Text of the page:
“Lucy” (Scarlett Johansson) is a good time girl with a month long loser boyfriend who radiates a “get the hell away from me asap” vibe, from the moment we meet him.
Located in Taipei, Lucy is soon completing an ill advised delivery of a metal attaché case handcuffed to her wrist. We are then introduced to stereotypical Asian ruthless gangsters headed by “Mr Jang” (Min-Sik Choi), who are straight out of central casting.
After the usual indication of ruthlessness and general rough and tumble, “Lucy” is dispatched with a few other unfortunates to distribute a new synthetic super recreational drug, unhelpfully sewn into her stomach.
Unfortunately, a portion of the drug seeps into her bloodstream and Lucy starts utilising more than the 10% of our brain function we all supposedly use. This naturally turns her into a super-assassin able to do, well just about everything, as her brainpower slowly increases.
The film is juxtaposed with Professor Norman (Morgan Freeman) luckily explaining the science bit to a crowded auditorium, thus providing the context for viewers wondering what on earth is going on. Preserve that “WTF” state in your mind, it will be needed later in the film.
No film with Morgan Freeman’s voice and Johansson’s obvious charms will ever be a complete disaster but to say the film is a disappointment and wasted opportunity is a massive understatement.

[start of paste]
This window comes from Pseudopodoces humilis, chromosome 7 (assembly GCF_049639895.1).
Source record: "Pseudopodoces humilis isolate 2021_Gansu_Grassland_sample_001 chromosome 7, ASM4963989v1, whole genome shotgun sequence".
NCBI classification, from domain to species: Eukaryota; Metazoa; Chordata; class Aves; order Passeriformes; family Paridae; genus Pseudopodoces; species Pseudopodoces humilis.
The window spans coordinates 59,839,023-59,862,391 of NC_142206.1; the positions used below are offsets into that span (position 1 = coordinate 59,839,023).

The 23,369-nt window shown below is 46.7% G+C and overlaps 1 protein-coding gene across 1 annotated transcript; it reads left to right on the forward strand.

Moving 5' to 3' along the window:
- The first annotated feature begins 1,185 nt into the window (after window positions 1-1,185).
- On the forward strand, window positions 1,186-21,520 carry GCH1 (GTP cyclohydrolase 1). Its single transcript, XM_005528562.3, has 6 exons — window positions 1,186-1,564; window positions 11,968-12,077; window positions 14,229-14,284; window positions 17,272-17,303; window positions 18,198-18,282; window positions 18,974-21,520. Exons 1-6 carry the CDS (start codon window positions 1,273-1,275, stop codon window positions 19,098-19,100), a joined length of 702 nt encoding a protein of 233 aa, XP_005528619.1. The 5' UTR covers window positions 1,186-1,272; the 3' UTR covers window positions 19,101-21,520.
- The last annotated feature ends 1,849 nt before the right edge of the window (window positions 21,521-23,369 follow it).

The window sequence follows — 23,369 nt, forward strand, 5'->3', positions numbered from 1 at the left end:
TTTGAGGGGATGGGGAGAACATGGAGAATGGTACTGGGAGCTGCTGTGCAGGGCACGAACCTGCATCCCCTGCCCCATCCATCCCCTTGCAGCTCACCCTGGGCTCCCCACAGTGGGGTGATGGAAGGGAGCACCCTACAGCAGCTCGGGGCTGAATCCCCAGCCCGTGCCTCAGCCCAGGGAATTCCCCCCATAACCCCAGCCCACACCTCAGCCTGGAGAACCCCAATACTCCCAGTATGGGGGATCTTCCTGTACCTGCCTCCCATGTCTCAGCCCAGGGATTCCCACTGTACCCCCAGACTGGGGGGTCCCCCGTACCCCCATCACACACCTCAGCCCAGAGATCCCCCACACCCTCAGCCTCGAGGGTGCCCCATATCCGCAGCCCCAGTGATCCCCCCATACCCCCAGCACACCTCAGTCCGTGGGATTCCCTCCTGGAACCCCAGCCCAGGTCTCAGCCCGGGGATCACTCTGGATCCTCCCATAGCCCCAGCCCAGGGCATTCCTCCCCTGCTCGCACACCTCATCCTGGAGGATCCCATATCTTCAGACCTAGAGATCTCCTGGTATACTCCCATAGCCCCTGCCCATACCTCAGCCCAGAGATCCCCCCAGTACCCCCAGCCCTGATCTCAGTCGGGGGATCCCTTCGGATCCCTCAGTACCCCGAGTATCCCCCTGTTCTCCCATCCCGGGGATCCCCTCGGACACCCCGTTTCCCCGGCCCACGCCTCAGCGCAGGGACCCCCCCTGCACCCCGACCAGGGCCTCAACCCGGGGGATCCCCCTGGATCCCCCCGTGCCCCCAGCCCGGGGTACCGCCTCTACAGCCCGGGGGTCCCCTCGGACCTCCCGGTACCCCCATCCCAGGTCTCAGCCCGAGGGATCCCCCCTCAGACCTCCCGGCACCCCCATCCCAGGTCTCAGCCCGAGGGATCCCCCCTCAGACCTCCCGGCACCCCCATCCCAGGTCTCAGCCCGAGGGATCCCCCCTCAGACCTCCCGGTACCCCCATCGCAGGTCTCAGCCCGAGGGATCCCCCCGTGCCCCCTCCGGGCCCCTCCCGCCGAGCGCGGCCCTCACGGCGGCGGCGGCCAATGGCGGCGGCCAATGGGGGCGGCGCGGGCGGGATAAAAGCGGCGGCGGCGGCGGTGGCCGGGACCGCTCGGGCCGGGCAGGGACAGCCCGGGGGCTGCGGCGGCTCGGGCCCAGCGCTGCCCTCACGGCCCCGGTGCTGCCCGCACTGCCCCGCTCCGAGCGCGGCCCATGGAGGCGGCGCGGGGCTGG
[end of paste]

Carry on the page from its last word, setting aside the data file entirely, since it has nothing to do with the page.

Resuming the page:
The film starts quite well, in a very formulaic, been here before way but rapidly becomes more incoherent before hitting the end sequence. At this point, one can only wonder if on set catering was tainted with the films synthetic drug, all semblance of story and reality go out the window.
There are highlights, a “real/simulated” car chase set in Paris is well done and the few “real” scenes are well choreographed. However, we have seen shoot-outs aplenty between ridiculous hordes of disposable henchman, we need to move on. One advantage is the film does does not outstay it’s welcome at 89 minutes, which by the closing moments you may be thankful for.
Freeman gets very little to do, Johansson gets few scenes without special effects to make a mark but still manages a creditable performance.
The blame for such a disjointed film must lay at the feet of Director/Writer Luc Besson, reportedly taking some ten years to pull the project together, time presumably spent on setting up logistics rather on the script or story. A film that ultimately is all style over substance, a criticism his earlier films easily avoided.
Despite a promising start, this futuristic thriller is the very definition of bonkers and can only be attributed as a self indulgent flight of fancy for director/writer Luc Besson.
Not recommended unless you are in for a very wild and ultimately pointless ride. However, with worldwide box office of $458m on a $40m budget, plenty of viewers are clearly willing to suspend disbelief and hop aboard.